I woke up dreaming about the blog yesterday. Then, today, I woke up dreaming about Twitter. Very anxious to get this thing up and running, this new “brand.” Even when I’m not sleeping, my mind races. Who am I talking to? What am I trying to say? Who do I want to form a relationship with? What will my voice be? What kind of information will be within my “boundaries”? On and on and on. You name it, I’m thinking about it. In sleep and while awake. Talk about anxiety.
So, now, I’m breathing. And doing. Wait no more. The time has come. I’m getting it out. And this is it – the 11th Screen.
I’ve spent the last four years of my life helping develop and implement a piece of software that is used in specific locations (like conferences and events) on technology that users don’t own (like touch screens). When we initially started the process, we knew these two requirements, but didn’t fully understand their effects. Nor did we understand the breadth of the opportunity that was staring us in the face. Once we got into it, we based everything on these two insights:
- These events occur outside of the home (OOH) in an environment where the audience is a) captive and b) doesn’t have any form of personal technology (like computer) to interact with, other than their mobile phones. (At the time, smart phones weren’t what they are today – both in technology and penetration.)
- These events require attendee registration and result in each attendee receiving a name badge, all of their registered, personal information packed away in a 2D or 3D barcode.
As far as the software is concerned, the 2nd insight drove its differentiator. The system can scan badges, store the information immediately and track every action back to an individual user. On top of that, the system can handle an unlimited amount of brand content. The differentiator is tying the data together with the content real-time. So, everyone who interacted with this experience could receive a custom presentation based on the data that we knew about them or gathered from them real-time. It’s really cool, but that’s not the point of this blog….
As far as this blog is concerned, insight #1 opened up a door for me that I have fallen in love with. Again, at the time we were developing this, Digital Signage – or Digital “Out of Home” (DOOH) – was in its infancy (some would say that it still is, but it still gives you a point of reference. I think it’s more grown up now, but still has a long way to go.) so we felt like we were discovering something revolutionary, certainly discovering unchartered territory.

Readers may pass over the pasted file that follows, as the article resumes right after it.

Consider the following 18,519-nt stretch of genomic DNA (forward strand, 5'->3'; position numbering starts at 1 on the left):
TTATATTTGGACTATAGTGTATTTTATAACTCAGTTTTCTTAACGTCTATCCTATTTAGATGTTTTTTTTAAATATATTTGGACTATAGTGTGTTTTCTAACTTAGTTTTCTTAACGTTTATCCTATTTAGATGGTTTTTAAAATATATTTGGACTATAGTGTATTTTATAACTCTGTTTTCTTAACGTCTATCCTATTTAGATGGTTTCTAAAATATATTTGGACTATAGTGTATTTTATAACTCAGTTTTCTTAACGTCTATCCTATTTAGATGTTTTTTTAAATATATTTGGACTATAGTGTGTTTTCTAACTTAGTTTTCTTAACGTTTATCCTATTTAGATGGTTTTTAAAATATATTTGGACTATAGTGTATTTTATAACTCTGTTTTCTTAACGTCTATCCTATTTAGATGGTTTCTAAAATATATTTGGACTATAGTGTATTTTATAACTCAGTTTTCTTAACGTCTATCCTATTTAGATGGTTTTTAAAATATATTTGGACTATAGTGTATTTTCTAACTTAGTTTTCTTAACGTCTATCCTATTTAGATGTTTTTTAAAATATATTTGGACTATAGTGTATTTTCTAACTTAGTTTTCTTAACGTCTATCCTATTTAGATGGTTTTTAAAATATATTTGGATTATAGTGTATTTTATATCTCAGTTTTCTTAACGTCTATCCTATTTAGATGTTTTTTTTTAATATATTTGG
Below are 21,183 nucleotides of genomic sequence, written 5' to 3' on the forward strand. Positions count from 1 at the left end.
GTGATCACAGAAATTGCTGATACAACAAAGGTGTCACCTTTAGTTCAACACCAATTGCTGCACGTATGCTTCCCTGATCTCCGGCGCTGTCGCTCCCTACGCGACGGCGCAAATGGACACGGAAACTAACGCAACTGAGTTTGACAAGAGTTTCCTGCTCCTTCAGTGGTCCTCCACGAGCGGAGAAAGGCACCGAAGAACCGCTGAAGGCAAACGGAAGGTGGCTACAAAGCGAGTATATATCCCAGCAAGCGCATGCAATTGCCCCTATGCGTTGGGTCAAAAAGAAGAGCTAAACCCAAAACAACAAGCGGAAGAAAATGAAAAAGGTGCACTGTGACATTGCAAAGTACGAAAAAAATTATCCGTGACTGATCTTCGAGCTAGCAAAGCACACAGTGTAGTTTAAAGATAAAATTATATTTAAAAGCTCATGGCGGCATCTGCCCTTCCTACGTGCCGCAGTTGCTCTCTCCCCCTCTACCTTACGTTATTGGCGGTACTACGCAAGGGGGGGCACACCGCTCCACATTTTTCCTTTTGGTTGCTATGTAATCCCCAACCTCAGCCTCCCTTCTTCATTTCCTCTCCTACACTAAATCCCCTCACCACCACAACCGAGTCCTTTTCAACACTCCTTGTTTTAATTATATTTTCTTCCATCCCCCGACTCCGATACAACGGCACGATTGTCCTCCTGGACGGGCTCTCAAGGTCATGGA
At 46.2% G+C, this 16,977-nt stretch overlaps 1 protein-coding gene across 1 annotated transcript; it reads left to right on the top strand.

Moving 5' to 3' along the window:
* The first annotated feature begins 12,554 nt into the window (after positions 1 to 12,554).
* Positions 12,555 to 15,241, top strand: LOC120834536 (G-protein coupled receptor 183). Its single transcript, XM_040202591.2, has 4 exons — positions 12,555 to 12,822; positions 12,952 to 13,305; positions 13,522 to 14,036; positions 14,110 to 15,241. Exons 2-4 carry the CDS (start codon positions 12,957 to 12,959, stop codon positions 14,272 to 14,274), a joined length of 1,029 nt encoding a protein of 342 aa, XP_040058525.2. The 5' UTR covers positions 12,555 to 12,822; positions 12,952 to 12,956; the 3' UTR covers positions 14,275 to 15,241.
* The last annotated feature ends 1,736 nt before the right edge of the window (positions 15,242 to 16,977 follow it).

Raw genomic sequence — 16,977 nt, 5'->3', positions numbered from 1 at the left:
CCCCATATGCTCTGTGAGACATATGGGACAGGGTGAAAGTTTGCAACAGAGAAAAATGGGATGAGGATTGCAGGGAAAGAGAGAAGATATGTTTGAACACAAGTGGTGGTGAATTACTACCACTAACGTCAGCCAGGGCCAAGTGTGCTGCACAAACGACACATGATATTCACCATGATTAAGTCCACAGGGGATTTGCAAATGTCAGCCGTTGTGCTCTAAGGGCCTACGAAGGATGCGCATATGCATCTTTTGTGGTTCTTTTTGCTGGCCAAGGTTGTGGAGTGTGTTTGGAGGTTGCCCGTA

Well, we really weren’t.
But we were on the front lines of creating innovative, interactive out of home (OOH) experiences. Which brings me here now.
I have been to more conferences and events than I care to admit over the past four years, observing what others are (or in this case are not) doing with “digital signage.” And while digital signage is starting to take off and get a little bit of attention, interacting with that signage is and has been virtually non-existent. Of course, there are examples like this and that and the other thing, but talk about something in its infancy. These can be considered more experiments than anything else, certainly not something that brands and people are comfortable with enough to accept. Certainly not something that will take significant portions of budgets right now. But we are getting there. I truly believe it.
Everyone is hoping big things for mobile this year. I’m hoping big things for interactive out of home, which in large part, is tied directly to mobile. I think industries will make great strides in connecting people with brands and each other through enabling technologies – like mobile, like touch screens – this year. So, while I may be a little late (try YEARS) in starting a blog, I feel like this is an appropriate time to join in the discussion.
I can’t wait any longer…
NOTE – I no longer work for the company that I helped develop the software for. I have no affiliation with the software either, other than to wish it great success.